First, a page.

St. Louis Employers Are Struggling To Find Workers, Aren’t Sold On Remote Work
Many St. Louis employers are optimistic about plans to hire more full-time workers coming out of the coronavirus pandemic, but the problem is they’re having a hard time finding them.
That’s one of the key findings of St. Louis Community College’s annual State of the Workforce report published on Wednesday. It includes survey responses from more than 500 area employers in 23 industries that are representative of the local economy.
Chuck Gascon, a regional economist at the Federal Reserve Bank of St. Louis, spoke at a virtual event on Wednesday introducing the report.
He said the regional unemployment rate has dropped significantly, to 4.7% in April from a peak of 11.6% at the same time last year. But he said many people dropped out of the workforce and still haven’t returned. That population disproportionately consists of women and people of color.
Gascon said the labor market isn’t expected to fully recover until next year. Without population growth, he said, employers will need to be more strategic about growing talent.
“Finding people on the sidelines and bringing them back in is really the key lever at this point for expanding the labor force in the St. Louis metropolitan area,” he said.
The survey also found that most employers aren’t sold on remote work.
That’s one of the biggest takeaways for Hart Nelson, who helped author the report. He’s also the associate vice chancellor of St. Louis Community College’s Workforce Solutions Group.
The share of employers with remote workers dropped from about 60% to 23% within a year. And of those, more than 40% said they plan to reduce remote work in the next year.
Nelson said that could be because survey respondents include many small and mid-size businesses in the construction and health care industries. He said the “end of office” trend is more common in professional services, like law and financial firms. Also, the survey was conducted between May and June, before the coronavirus delta variant began to spread rapidly across the state.
But Nelson said not offering remote work options could become a bigger issue for local employers struggling to find workers.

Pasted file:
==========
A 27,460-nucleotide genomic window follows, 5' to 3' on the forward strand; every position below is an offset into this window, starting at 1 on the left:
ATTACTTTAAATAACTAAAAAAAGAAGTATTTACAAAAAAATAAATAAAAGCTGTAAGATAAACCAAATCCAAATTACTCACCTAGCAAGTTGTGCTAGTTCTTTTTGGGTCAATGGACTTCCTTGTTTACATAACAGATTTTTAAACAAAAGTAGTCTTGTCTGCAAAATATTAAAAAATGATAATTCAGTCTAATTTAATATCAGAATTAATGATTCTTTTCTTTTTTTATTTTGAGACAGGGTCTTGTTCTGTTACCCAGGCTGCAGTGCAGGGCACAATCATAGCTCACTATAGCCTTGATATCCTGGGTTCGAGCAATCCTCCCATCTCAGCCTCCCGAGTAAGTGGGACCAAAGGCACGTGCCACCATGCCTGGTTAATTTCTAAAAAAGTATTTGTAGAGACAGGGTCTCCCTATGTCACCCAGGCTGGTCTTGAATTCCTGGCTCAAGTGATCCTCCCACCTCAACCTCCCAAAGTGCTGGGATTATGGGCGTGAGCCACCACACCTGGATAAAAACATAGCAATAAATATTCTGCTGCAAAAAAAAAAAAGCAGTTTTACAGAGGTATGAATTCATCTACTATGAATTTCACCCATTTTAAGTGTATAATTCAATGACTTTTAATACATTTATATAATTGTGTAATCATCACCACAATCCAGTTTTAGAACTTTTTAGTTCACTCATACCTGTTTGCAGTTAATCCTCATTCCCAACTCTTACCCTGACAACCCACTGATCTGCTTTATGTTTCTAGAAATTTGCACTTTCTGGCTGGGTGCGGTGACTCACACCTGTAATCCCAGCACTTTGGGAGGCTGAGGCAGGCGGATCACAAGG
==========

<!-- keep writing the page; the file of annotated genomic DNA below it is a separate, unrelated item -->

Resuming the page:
“It started off as a public health response — we’ve got to keep people safe,” he said. “But now it becomes we can’t get people in the door, and the only way we’re going to be able to do that is if we offer them some flexibility in their working environment. And remote work is one of those.”
Nelson said employers have fewer worries over COVID-19 in the future. The No. 1 concern cited by employers is retaining and hiring employees. Some are trying to counteract that by raising wages and looking outside the region for new workers.
But Valerie Patton, chief diversity equity and inclusion officer of Greater St. Louis Inc., said the talent is already in St. Louis.
Patton is featured in the report connecting the dots between current labor challenges and a 10-year jobs plan her organization released earlier this year. She said the key to hiring more people is focusing on building a more equitable economy for existing residents.
“I am hopeful that we can begin to examine our systems that have created barriers and biases, correct those systems and then really move people into the opportunity,” she said.
Patton said employers should start by rethinking hiring practices.
“How their job descriptions are written, how they recruit, where they recruit, what does a job really entail?” she said. “And then look at a broader brush of individuals that could be able to fill those jobs.”
Patton said the region needs to increase the number of Black workers with quality jobs, defined as those that pay 80% or more of the national median salary — or at least $40,000 a year.
She said that will lead to increased home ownership, generational wealth and a stronger economy.
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